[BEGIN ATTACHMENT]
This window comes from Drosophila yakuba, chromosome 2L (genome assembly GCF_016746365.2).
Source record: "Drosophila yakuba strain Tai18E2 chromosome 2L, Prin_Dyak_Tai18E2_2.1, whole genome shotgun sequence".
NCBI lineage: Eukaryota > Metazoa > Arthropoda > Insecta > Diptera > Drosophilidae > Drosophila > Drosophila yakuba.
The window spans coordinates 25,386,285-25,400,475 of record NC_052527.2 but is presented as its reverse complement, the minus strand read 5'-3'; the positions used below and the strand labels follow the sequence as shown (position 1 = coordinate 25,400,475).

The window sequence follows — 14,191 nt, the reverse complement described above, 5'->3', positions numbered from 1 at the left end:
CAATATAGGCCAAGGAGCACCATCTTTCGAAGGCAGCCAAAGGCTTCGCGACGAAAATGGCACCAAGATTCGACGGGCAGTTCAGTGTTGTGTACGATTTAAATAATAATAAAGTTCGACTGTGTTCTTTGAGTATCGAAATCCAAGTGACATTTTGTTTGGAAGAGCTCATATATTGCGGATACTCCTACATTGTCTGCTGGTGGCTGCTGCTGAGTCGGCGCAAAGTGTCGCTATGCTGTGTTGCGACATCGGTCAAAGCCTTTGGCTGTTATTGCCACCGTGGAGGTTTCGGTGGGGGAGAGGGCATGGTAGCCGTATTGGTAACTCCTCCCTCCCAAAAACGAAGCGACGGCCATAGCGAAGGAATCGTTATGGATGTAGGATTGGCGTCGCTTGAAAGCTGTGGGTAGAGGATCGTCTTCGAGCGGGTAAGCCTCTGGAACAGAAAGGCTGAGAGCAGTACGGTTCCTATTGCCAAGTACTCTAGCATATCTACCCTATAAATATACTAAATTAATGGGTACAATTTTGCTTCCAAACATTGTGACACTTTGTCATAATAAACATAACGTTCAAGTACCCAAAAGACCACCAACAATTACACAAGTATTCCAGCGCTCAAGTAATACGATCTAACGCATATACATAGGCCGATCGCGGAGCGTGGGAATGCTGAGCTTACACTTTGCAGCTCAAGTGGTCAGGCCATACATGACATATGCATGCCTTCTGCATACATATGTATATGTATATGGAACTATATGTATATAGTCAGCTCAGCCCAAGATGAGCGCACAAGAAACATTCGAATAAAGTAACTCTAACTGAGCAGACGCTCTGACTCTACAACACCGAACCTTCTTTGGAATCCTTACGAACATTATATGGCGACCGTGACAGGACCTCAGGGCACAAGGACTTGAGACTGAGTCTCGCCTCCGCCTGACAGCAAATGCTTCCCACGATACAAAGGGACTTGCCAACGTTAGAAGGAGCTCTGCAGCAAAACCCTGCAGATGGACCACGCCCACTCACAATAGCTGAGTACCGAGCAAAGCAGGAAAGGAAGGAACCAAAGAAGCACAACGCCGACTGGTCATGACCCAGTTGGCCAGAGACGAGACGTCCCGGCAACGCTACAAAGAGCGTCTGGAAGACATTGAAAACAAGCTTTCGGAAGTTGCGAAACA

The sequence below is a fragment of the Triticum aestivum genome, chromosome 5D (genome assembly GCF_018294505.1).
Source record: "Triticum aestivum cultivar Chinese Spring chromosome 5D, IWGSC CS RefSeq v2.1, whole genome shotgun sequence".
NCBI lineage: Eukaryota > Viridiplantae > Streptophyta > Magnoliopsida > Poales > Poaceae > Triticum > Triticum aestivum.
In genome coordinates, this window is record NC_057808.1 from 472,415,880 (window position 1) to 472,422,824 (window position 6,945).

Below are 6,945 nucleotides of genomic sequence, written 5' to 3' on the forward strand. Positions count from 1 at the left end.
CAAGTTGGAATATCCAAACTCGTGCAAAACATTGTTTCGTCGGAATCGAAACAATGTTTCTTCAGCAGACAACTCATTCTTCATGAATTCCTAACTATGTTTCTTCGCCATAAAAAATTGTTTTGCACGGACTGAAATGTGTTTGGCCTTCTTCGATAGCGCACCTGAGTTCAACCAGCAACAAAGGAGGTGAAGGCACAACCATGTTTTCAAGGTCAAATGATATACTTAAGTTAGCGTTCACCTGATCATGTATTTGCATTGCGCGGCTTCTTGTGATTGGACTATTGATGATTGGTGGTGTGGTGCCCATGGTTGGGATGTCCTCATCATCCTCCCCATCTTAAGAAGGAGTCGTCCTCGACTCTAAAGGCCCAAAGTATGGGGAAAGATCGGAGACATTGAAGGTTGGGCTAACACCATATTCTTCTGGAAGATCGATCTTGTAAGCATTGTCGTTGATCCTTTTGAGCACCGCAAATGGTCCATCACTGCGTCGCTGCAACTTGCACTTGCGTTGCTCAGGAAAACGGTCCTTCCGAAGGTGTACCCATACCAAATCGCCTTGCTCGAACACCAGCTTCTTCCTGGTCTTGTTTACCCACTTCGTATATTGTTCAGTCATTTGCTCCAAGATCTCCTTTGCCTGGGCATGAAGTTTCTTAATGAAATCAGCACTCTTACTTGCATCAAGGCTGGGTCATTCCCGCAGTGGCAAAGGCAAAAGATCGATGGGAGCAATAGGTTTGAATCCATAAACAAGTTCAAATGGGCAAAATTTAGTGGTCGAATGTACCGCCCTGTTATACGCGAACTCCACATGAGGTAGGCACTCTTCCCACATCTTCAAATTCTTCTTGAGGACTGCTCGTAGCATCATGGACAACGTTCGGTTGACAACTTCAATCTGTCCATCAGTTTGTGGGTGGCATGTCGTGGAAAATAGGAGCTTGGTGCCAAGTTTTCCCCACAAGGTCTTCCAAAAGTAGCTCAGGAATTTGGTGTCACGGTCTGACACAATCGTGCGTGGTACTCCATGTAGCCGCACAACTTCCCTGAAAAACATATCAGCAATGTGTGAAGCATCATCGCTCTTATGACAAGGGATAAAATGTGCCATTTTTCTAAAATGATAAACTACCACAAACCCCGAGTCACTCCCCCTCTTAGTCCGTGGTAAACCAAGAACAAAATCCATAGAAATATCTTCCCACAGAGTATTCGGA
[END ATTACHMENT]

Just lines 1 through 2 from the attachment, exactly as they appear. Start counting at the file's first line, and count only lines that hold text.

This window comes from Drosophila yakuba, chromosome 2L (genome assembly GCF_016746365.2).
Source record: "Drosophila yakuba strain Tai18E2 chromosome 2L, Prin_Dyak_Tai18E2_2.1, whole genome shotgun sequence".